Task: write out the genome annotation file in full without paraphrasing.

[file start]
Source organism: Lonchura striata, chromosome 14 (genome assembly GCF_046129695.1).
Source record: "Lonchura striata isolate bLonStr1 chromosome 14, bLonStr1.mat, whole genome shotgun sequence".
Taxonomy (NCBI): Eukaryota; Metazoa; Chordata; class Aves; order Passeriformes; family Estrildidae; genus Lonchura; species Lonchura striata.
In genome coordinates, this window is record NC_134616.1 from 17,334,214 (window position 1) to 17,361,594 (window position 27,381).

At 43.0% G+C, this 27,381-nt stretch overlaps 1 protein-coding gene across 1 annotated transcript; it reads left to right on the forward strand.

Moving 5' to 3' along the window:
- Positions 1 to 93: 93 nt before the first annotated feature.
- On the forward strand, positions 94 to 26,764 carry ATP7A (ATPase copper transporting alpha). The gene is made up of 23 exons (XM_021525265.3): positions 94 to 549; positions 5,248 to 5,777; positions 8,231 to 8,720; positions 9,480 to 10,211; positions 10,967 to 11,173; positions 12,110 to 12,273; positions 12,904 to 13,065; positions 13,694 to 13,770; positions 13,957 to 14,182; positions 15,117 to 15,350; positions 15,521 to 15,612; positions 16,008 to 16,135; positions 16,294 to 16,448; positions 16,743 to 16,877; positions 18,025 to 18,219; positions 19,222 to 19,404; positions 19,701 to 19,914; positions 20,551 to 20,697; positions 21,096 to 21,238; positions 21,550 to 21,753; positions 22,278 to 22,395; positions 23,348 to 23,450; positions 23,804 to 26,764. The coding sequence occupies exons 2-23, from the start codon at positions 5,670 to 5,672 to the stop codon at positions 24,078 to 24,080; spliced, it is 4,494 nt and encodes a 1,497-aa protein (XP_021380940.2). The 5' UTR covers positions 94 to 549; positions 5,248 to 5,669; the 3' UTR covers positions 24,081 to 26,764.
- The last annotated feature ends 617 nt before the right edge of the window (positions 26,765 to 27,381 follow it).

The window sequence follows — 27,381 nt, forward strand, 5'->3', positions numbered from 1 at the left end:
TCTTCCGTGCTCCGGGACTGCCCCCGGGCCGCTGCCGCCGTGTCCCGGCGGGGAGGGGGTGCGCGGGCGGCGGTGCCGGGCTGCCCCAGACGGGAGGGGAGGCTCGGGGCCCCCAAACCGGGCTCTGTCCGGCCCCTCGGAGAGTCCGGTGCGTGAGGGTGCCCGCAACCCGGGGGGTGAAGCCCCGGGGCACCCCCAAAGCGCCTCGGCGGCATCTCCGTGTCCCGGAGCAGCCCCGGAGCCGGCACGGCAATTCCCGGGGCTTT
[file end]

Source organism: Lonchura striata, chromosome 14 (genome assembly GCF_046129695.1).
Source record: "Lonchura striata isolate bLonStr1 chromosome 14, bLonStr1.mat, whole genome shotgun sequence".
Taxonomy (NCBI): Eukaryota; Metazoa; Chordata; class Aves; order Passeriformes; family Estrildidae; genus Lonchura; species Lonchura striata.
In genome coordinates, this window is record NC_134616.1 from 17,334,214 (window position 1) to 17,361,594 (window position 27,381).

At 43.0% G+C, this 27,381-nt stretch overlaps 1 protein-coding gene across 1 annotated transcript; it reads left to right on the forward strand.

Moving 5' to 3' along the window:
- Positions 1 to 93: 93 nt before the first annotated feature.
- On the forward strand, positions 94 to 26,764 carry ATP7A (ATPase copper transporting alpha). The gene is made up of 23 exons (XM_021525265.3): positions 94 to 549; positions 5,248 to 5,777; positions 8,231 to 8,720; positions 9,480 to 10,211; positions 10,967 to 11,173; positions 12,110 to 12,273; positions 12,904 to 13,065; positions 13,694 to 13,770; positions 13,957 to 14,182; positions 15,117 to 15,350; positions 15,521 to 15,612; positions 16,008 to 16,135; positions 16,294 to 16,448; positions 16,743 to 16,877; positions 18,025 to 18,219; positions 19,222 to 19,404; positions 19,701 to 19,914; positions 20,551 to 20,697; positions 21,096 to 21,238; positions 21,550 to 21,753; positions 22,278 to 22,395; positions 23,348 to 23,450; positions 23,804 to 26,764. The coding sequence occupies exons 2-23, from the start codon at positions 5,670 to 5,672 to the stop codon at positions 24,078 to 24,080; spliced, it is 4,494 nt and encodes a 1,497-aa protein (XP_021380940.2). The 5' UTR covers positions 94 to 549; positions 5,248 to 5,669; the 3' UTR covers positions 24,081 to 26,764.
- The last annotated feature ends 617 nt before the right edge of the window (positions 26,765 to 27,381 follow it).

The window sequence follows — 27,381 nt, forward strand, 5'->3', positions numbered from 1 at the left end:
TCTTCCGTGCTCCGGGACTGCCCCCGGGCCGCTGCCGCCGTGTCCCGGCGGGGAGGGGGTGCGCGGGCGGCGGTGCCGGGCTGCCCCAGACGGGAGGGGAGGCTCGGGGCCCCCAAACCGGGCTCTGTCCGGCCCCTCGGAGAGTCCGGTGCGTGAGGGTGCCCGCAACCCGGGGGGTGAAGCCCCGGGGCACCCCCAAAGCGCCTCGGCGGCATCTCCGTGTCCCGGAGCAGCCCCGGAGCCGGCACGGCAATTCCCGGGGCTTT